PRWeek: There has also been some changes as far as technology and interaction with the readers.

Boren: Exactly. It's much more, particularly because there's an online component. You can put up a commentary piece and they can jump on and reply on the blogs. We have a lot more interaction with readers than I have ever had in my career – and it's all good. Once news started to shift to the Web, you could get the info and the scores out there ASAP, so to speak, and not the next morning. And it tends to consume your life a little more than sports already does, but it is great fun and it's very cool because it's constant dialogue and conversation. In particularly with the Redskins, there is no information is too small for us to want to own it. And we want to own it first and we want to put it up. We hold very few things for the paper. We all put almost everything up on the blog first.

PRWeek: The Post has undertaken an effort to use Twitter in its Redskins coverage. Can you tell us a little bit about that?

Boren: I sort of pushed that; that's my baby. And we decided to do it this summer…Football season with the Redskins started on July 20 with training camp, and so I said I was just going to jump in. So I just jumped in and tried to figure it out…and I put new bulletins up there. With Twitter, sometimes you'll get [information] a little more quickly than you would on the blogs because the publishing system works more quickly than the blog publishing system.

PRWeek: In a previous conversation, you mentioned really interesting interaction with readers via Twitter. You mentioned a car fire once. Any other stories you can tell us about your use of Twitter?

Boren: We probably got a half dozen by the end of the season who would go to the game and put the pictures on Flickr and link to them – their photos from the stands, it was mostly, ‘Here's what I can see' – one posted that from a Ravens game. And it's very convenient for the injury reports because people are out in the parking lot tailgating before the game and they want to know who is tailgating and who isn't, and so you can Twitter the injury report. And that way they know instantly, an hour and a half before the game, who is going to be unavailable, which is important. It works out really well.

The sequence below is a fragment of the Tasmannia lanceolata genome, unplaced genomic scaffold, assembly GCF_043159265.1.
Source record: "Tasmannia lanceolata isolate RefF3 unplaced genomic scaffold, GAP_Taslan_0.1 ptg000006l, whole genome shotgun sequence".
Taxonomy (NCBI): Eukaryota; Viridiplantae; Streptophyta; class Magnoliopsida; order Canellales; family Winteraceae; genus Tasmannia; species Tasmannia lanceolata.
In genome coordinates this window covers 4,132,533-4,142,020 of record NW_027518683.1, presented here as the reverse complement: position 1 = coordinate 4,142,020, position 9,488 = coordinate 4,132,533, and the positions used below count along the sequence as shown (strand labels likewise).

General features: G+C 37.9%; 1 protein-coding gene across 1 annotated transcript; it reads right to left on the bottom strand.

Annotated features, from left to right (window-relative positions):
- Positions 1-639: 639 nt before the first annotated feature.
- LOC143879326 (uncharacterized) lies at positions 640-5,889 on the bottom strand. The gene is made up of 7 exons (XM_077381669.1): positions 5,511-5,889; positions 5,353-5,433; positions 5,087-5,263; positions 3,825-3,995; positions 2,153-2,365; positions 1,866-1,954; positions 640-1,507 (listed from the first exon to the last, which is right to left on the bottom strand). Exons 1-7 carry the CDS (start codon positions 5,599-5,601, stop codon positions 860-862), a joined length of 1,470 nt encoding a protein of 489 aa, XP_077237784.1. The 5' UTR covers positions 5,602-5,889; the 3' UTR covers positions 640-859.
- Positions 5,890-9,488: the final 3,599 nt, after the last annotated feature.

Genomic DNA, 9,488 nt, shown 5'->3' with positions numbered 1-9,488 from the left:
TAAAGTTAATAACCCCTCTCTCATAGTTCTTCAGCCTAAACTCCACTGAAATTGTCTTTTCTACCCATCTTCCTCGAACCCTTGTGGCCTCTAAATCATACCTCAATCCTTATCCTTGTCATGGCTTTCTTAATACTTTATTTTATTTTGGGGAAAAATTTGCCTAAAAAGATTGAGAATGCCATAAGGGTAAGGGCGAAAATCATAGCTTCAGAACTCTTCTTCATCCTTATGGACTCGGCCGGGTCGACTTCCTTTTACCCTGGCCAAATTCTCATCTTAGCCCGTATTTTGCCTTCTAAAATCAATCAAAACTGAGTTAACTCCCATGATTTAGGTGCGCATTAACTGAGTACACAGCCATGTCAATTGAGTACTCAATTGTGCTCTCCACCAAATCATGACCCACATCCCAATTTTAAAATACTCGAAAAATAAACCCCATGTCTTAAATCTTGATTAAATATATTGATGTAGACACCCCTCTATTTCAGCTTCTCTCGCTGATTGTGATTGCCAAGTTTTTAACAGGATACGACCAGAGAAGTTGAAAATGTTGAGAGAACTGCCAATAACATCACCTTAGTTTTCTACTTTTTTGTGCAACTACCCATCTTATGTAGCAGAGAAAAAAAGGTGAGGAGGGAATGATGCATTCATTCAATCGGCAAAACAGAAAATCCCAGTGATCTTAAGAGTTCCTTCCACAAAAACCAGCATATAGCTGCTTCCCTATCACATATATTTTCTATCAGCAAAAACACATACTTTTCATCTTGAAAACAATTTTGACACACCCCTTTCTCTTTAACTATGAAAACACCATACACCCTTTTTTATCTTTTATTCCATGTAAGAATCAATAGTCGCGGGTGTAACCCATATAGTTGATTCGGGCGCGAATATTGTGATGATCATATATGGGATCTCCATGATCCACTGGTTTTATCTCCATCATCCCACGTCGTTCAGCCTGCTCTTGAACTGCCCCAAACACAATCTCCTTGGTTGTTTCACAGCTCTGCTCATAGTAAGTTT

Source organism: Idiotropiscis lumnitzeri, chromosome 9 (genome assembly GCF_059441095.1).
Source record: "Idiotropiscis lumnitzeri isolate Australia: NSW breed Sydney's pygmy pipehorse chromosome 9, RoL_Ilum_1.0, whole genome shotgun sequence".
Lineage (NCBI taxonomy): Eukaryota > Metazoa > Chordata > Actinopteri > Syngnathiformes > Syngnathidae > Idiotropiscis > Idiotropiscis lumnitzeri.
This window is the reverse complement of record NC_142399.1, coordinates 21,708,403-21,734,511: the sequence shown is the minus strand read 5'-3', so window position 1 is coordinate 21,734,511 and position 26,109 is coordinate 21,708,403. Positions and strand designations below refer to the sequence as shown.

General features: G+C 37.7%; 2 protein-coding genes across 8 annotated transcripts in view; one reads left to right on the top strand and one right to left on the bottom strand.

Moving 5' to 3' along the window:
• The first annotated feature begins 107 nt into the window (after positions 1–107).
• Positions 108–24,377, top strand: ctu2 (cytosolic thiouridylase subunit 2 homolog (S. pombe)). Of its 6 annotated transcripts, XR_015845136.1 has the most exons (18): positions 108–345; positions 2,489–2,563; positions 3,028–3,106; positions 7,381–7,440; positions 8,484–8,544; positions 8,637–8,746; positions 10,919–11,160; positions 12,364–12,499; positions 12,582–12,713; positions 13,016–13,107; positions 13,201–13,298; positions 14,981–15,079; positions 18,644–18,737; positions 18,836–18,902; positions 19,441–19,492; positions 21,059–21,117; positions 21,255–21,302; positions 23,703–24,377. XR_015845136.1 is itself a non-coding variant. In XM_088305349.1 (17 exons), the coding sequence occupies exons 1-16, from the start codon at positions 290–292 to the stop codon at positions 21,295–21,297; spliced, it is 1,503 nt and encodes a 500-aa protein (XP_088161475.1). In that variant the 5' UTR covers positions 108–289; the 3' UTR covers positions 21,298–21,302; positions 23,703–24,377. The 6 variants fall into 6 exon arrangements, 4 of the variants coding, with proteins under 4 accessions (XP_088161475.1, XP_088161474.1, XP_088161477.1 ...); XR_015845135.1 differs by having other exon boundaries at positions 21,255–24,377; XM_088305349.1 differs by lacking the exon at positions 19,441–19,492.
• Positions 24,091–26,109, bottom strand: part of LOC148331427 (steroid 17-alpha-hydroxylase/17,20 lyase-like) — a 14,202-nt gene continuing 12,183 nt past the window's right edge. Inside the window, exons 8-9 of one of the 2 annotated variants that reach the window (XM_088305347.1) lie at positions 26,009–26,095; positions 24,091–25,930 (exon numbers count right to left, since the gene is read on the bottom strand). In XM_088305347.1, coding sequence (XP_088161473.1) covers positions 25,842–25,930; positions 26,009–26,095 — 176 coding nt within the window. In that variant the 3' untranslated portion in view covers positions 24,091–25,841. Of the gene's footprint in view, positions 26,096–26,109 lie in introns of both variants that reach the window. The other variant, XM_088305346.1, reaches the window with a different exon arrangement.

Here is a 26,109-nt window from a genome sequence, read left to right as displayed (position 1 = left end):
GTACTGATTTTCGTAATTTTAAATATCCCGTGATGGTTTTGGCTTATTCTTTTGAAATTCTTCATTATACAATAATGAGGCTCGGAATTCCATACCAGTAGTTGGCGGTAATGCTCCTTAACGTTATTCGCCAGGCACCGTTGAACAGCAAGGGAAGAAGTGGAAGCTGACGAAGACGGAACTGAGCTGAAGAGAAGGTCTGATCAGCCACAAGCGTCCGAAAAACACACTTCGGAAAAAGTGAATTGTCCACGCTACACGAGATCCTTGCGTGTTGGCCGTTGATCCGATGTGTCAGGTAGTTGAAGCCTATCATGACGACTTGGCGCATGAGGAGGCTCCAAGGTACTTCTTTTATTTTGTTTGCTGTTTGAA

PRWeek: What's your interaction like with PR professionals? Do you work a lot with the Redskins PR staff, or the [Washington] Wizards' or [that of] the Nationals?

Boren: We don't as much as you would think, because we are there all the time. So if we were only covering it from the office, we would go through them more frequently, but mostly [we work with them on] clarifying statistics, thing like that. That's mostly the interaction. We've been very fortunate; they're great and very responsive when we ask them questions.

Name: Cindy Boren

Title: NFL/Redskins editor

Outlet: The Washington Post

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Web site: